- The Washington Times - Wednesday, October 27, 2021

President Biden is considering “every possible option” to free 17 missionaries, including five children, who are being held hostage by a gang in Haiti, according to the White House.

The president is being briefed daily on the situation and is engaged in the rescue effort for more than a dozen Christian missionaries, including children, held hostage since Oct. 16, officials said.

“The main thrust of our effort thus far has been to deploy a significant number of law enforcement specialists and hostage recovery specialists to work closely both with the ministry, the families, and the Haitian government to try to coordinate and organize a recovery,” White House National Security Adviser Jake Sullivan said Tuesday.

He said they were looking at “every possible option” to rescue the hostages.

A Haitian crime gang is holding 16 Americans and one Canadian who work for the Ohio-based Christian Aid Ministry. An 8-month-old is among the child hostages.



“I will be sensitive to what is obviously a delicate situation — not say more here — other than we have put the assets and resources in play that we believe can help bring this to a successful conclusion,” Mr. Sullivan said.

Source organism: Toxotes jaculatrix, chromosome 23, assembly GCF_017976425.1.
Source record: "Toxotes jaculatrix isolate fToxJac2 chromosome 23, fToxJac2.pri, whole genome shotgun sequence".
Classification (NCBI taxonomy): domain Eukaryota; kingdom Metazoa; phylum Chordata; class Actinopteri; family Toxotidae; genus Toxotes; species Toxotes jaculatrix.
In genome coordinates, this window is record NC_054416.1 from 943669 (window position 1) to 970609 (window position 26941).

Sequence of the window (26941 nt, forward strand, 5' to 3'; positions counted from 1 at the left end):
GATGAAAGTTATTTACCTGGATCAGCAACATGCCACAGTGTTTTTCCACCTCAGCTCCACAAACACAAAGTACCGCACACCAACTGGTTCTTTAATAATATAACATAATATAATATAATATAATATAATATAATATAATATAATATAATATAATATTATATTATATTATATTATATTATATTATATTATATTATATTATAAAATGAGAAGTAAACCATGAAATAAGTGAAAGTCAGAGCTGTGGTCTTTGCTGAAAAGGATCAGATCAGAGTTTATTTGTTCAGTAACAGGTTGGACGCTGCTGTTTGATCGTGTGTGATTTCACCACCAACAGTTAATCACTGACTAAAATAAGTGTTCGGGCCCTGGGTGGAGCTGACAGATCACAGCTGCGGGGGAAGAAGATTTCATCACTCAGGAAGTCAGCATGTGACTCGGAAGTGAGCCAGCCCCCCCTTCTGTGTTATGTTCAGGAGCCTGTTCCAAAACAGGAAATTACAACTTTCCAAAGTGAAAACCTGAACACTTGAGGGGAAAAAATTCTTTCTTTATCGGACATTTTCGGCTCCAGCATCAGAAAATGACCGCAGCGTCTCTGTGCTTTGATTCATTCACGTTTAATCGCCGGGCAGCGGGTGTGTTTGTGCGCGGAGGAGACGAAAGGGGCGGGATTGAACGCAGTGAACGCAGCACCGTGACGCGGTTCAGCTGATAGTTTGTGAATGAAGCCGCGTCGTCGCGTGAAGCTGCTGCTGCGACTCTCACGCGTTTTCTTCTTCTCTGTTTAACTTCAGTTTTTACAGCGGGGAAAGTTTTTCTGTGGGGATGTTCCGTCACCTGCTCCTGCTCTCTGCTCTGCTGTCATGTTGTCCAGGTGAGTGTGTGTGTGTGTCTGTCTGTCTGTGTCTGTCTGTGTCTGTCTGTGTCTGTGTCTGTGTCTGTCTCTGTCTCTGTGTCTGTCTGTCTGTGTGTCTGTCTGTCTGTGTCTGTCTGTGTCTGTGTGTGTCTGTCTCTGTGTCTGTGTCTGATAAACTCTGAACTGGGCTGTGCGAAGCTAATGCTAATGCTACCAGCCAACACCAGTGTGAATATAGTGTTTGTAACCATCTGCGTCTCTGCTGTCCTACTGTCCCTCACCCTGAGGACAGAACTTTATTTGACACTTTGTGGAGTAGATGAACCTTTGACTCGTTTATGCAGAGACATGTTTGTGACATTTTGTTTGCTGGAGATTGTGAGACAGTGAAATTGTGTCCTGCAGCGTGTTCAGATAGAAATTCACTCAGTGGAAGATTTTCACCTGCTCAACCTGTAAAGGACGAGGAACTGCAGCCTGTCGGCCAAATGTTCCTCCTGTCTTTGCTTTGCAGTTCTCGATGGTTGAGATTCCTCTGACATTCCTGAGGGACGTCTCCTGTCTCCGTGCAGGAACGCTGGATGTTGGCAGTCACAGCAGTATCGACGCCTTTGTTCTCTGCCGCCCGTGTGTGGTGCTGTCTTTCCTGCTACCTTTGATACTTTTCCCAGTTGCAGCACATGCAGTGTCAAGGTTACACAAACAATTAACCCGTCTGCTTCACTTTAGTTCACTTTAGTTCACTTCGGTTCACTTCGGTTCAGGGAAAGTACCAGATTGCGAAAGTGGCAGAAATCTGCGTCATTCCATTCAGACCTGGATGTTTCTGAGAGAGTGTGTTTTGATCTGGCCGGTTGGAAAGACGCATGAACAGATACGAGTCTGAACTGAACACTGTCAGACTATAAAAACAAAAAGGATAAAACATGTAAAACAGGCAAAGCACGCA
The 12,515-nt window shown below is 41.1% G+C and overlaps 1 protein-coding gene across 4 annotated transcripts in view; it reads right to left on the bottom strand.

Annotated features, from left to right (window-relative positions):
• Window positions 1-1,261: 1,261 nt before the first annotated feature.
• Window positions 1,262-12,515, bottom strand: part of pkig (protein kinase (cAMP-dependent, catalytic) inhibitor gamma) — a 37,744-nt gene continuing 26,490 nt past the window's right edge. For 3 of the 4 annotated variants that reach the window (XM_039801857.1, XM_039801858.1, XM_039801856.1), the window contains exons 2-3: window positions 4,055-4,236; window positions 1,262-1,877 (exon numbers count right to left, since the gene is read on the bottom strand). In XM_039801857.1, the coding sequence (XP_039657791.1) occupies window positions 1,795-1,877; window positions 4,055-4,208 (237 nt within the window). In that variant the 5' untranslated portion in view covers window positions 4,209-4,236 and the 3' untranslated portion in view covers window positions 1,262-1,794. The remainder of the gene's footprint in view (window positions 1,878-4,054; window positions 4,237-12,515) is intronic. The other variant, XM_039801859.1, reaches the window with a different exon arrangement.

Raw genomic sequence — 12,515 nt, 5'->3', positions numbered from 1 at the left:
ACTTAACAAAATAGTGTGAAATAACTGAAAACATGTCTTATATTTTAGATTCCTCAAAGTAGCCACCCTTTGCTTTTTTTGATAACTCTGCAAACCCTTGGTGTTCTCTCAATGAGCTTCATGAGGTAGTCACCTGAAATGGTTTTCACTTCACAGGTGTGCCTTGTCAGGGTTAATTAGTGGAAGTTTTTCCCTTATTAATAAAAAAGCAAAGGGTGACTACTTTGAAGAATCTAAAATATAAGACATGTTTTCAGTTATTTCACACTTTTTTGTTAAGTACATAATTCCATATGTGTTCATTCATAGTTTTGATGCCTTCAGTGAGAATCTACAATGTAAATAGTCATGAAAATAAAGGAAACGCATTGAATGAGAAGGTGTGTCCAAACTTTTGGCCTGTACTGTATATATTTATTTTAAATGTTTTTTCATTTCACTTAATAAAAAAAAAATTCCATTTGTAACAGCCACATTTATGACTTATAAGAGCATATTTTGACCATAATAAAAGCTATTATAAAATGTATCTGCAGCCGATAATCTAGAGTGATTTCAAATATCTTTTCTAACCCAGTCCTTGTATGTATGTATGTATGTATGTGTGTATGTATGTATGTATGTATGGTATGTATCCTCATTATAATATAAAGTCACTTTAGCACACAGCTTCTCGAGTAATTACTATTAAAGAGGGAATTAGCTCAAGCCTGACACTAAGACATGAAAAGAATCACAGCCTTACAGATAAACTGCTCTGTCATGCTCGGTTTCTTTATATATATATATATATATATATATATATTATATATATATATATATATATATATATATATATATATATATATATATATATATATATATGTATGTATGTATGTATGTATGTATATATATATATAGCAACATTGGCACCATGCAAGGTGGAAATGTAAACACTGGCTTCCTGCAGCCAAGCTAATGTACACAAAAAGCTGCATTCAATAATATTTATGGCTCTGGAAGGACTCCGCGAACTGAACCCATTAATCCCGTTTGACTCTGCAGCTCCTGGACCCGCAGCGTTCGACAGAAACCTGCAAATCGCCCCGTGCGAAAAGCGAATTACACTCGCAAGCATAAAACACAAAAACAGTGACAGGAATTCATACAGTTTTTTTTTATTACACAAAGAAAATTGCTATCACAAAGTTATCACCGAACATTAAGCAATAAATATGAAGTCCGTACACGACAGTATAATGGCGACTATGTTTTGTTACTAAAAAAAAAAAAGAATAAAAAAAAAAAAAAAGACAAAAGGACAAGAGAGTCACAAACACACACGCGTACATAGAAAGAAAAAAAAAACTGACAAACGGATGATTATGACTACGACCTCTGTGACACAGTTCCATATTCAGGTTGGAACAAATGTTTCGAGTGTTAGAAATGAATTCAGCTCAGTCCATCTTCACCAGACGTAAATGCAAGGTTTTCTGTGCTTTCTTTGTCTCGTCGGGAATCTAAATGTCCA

He added that he has personally given Mr. Biden updates on the situation, and the president has taken “a deep interest in making sure we get every single one of these people home safely.”

The hostages were kidnapped on Oct. 16 by the 400 Mawozo gang after returning from a visiting orphanage near Port-au-Prince, Haiti. The gang has asked for a $17 million ransom or $1 million per hostage.

The gang’s self-mocking name, which loosely translates to “400 idiots,” is known for brutal tactics and has control of the city where the missionaries were visiting.

The missionaries were taken amid a surge in violence, crime and kidnapping as Haiti plunges into economic and social chaos. In recent weeks, gangs have kidnapped fuel truck drivers and hijacked their rigs, sparking a strike by drivers and transportation unions.

As a result, schools and businesses have closed their doors because fuel is scarce, and hospitals have warned that patients could die unless fuel is delivered.

 

• Jeff Mordock can be reached at jmordock@washingtontimes.com.

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